Have no problem with large prints, but these days to truly "make it," seems you not only have to have gallery representation- you have to be able to fill said gallery with wall sized prints. As you well know, that whole trend started in the mid seventies when large format color took control and small format 35mm was consigned to the dust bins of photo history.

Personally, I like prints of various sizes. A couple of years ago, there was a wall sized color print by Mitch Epstein hanging in SFMOMA right before one entered the Henry Wessel exhibit. It blew you away with its color, size and sheer majesty. How on earth were Wessel's "tiny" B&W prints gonna compete after that. Very well. His meticulously crafted, human sized prints were a joy to behold.

If photography should not (never) try to be art, pray tell, what is 'art' in that statement. You've made the distinction before on TOP but I am not sure you have ever written for us some kind of definition, challenging as that may be.

Not all photography is art of course. But in my book some of the photography made in any year since near the beginning of photography is art (and many artists, let's narrow this down to painters, would agree I believe).

Also, there are other reasons than photography for the evolution of painting in the last say 170 years. For example, symbolist art arose in different countries around the same time for reasons to do with the times in the late 1800's (decadent art being one aspect of it). The beginnings of abstract art, Dada and some other art movements starting around 1918 were a more or less direct response to the cataclysm and brutality of WW I. I have a sense that conceptual art came about for a number of reasons and am not sure that photography played such a great role... the same artists seem also to be prone to work on making conceptual art in photography.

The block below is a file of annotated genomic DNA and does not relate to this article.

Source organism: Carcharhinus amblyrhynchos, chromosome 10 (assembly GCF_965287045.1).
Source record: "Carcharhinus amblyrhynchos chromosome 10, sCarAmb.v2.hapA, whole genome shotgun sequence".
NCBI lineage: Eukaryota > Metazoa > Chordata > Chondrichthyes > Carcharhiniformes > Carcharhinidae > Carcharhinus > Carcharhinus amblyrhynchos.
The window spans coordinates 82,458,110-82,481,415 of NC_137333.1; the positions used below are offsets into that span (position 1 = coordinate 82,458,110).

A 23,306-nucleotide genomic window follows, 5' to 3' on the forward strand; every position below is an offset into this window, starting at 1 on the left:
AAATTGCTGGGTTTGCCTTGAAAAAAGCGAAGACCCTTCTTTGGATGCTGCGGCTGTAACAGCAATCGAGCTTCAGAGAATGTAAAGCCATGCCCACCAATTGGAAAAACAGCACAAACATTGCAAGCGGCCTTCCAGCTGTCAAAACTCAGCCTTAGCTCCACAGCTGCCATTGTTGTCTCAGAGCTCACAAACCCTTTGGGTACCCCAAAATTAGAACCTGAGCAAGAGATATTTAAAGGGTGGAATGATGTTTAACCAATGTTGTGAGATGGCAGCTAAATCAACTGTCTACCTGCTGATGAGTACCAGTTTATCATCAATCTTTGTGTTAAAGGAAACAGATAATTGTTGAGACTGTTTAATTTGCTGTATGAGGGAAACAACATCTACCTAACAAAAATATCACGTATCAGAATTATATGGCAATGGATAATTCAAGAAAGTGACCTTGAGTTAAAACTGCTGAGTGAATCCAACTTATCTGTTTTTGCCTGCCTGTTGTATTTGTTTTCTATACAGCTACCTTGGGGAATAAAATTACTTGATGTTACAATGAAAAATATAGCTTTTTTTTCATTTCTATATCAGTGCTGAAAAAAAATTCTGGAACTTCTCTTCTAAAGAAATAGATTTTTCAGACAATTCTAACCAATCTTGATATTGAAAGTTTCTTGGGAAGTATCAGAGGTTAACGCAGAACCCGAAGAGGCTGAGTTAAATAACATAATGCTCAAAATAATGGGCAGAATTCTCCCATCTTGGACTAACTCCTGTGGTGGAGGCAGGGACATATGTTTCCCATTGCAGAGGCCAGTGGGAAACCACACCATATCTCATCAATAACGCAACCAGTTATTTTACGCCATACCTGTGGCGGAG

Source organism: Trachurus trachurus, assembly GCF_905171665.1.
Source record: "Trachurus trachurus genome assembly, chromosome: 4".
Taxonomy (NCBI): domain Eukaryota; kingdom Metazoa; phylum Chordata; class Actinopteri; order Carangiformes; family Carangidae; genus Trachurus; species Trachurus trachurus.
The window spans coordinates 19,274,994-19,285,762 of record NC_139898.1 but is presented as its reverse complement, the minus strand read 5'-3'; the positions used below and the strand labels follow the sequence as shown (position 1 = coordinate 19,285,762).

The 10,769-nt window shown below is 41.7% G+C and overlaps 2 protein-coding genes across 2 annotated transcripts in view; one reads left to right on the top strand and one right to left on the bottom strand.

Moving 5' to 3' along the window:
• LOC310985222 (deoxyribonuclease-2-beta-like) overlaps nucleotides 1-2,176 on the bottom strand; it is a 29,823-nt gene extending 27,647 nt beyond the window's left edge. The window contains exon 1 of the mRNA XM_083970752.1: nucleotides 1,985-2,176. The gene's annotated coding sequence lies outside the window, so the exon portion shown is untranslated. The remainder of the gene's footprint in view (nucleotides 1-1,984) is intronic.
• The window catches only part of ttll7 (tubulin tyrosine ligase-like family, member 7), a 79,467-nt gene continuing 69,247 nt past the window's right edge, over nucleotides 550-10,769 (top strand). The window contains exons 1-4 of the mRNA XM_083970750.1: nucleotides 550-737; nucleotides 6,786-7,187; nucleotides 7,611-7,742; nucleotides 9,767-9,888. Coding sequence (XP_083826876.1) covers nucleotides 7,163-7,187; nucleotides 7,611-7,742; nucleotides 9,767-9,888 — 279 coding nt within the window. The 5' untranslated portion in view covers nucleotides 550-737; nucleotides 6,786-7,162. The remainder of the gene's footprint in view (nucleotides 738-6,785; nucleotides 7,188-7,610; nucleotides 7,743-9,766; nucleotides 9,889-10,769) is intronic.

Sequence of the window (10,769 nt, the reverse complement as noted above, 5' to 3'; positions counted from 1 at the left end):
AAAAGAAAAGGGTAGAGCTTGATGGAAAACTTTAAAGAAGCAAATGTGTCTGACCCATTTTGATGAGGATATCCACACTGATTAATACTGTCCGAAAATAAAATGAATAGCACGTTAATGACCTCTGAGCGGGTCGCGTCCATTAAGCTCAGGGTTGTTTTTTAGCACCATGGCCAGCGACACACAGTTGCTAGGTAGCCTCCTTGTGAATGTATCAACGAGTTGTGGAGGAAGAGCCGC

Not trying to be argumentative, but this is what I understand about art in paintings and in photography. I think that painting's range since around the 1880's has become very broad and its different kinds have little in common with each other, other than using paint, usually paint brushes, and more or less the same surfaces. Isn't this true of photography? The range is arguably even vaster and what is in common is the equipment and materials. Different types of abstraction have been part of photography since its inception (discussed in, e.g., The Edge of Vision, by Lyle Rexer).